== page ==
The Necromancer by Joshua Moses

April 2, 2012 Comments Off on The Necromancer by Joshua Moses

Sick of the world’s many ills, and bored by conventional means of fixing them, I resolved upon necromancy. Having acquired a number of dusty old tomes by various and sundry means (a garage sale in Porter, Indiana; an occult club of like-minded individuals; a cheerfully wrapped birthday present from Aunt Margaret; etc,) I began to call upon members of the esteemed demon community. The first I channeled from the netherworld was a beast named Uz.

Uz was only too eager to help, having taken out a half-page ad in a regional demonology magazine, and was full of ideas. Unfortunately, he took the form of a flicker of light in a glass of water, which was not very useful in resolving the issues of poverty or childhood illnesses. At my behest, he did lead to the suicide of my neighbor’s cat – a mean fat orange thing named Charlie – but felicide was not the primary focus of my research. Being that our goals and abilities seemed mutually incompatible, Uz left my service with no hard feelings, and I paid him with the carcass of one young castrated male goat.

Before returning to the Pit, Uz recommended that I call upon Quddus, a demon whom I gathered was both more capable and more corporeal. I slit the throat of a chicken on a moonless night (I took the precaution of using a whole pre-dead Chinatown chicken, head intact), and Quddus appeared in a puff of crimson smoke with two tickets for the following evening’s White Sox/Red Sox game. I was a Cubs fan, but I agreed to go, and Quddus proceeded to drink eleven beers and vomit on a family of four in town from Massachusetts, calling them “vermin.” Having been to Massachusetts I did not entirely disagree.

Post-game, at the only bar in Bridgeport, I requested of Quddus that he deliver this world from sin and make of it a paradise. Sadly, he demurred, claiming that his collective bargaining agreement would prohibit such an arrangement. This devolved into a back-and-forth whereby I suggested this, that, or the other thing, and he curtly declined, granting that he would be more than perfectly happy to do so were he free to act of his own accord, but that the union would simply not allow it. We argued and fought, me taking, to my own surprise, the position that organized labor had become bloated and corrupt, and him contradicting me by way of a river of blood.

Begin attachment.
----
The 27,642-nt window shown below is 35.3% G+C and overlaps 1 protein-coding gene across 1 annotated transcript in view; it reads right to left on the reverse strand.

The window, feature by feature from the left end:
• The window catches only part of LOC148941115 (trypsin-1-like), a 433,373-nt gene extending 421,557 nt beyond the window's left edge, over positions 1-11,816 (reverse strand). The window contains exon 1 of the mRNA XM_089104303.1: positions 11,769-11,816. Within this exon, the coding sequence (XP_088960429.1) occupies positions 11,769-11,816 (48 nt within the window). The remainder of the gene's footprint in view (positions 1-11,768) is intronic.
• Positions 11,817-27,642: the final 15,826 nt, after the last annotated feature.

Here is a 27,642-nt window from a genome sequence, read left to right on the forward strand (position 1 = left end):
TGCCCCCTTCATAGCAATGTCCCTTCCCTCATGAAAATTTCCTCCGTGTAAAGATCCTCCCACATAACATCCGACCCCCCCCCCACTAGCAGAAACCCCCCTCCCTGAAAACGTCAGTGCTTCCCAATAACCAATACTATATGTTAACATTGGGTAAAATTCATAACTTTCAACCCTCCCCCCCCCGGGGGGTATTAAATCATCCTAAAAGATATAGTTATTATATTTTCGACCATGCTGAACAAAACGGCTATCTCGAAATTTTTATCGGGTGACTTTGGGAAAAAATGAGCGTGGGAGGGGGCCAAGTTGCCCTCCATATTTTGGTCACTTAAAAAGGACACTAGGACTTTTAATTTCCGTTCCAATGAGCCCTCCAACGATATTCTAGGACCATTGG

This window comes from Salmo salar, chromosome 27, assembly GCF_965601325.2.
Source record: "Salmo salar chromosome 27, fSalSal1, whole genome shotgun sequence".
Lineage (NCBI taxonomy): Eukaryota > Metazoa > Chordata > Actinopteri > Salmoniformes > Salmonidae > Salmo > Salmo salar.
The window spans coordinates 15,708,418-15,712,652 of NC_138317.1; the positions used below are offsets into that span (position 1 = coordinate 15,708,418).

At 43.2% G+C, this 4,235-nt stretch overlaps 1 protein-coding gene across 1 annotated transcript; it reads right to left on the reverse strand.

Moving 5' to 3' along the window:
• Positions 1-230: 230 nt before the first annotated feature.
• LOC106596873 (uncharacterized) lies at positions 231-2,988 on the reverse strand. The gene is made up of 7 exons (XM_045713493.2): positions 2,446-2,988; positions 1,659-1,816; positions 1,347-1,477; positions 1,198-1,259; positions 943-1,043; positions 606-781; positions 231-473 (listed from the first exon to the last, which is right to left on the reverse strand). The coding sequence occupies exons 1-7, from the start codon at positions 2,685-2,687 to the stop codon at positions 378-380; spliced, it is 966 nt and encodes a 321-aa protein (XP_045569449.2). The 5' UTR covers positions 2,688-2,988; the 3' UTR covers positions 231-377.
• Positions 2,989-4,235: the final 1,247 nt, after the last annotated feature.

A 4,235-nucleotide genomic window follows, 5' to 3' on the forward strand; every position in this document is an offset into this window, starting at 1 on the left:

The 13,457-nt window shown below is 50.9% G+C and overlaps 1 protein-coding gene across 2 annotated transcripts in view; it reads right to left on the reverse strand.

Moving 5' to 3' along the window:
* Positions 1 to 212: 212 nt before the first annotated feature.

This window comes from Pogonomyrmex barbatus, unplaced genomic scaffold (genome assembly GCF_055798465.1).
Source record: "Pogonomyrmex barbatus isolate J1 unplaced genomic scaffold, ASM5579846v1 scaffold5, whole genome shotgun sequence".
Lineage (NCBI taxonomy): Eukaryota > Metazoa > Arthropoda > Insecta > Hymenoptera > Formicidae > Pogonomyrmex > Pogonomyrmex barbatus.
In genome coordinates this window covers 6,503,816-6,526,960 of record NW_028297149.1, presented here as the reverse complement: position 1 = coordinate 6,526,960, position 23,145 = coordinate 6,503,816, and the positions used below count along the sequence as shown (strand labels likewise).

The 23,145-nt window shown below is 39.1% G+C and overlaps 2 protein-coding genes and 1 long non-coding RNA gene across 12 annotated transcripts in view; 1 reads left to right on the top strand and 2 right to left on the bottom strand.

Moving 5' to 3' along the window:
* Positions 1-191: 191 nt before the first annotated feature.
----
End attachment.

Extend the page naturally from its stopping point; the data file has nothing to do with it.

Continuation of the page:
We ultimately agreed that one child who would otherwise have starved would be fed. He gesticulated and rent the sky in exchange for six drops of my blood. Success! But brief it was, as said starving Hottentot now trots boldly through space and time to devour my liver fortnightly. This has done no favors for my pursuit of a better and more just world, but Quddus now seems to screen his calls and the courts in my jurisdiction are hopelessly backlogged…

© 2012 Joshusa Moses

Employed in all the world’s most hated professions, J is not that bad a person once you get to know him.

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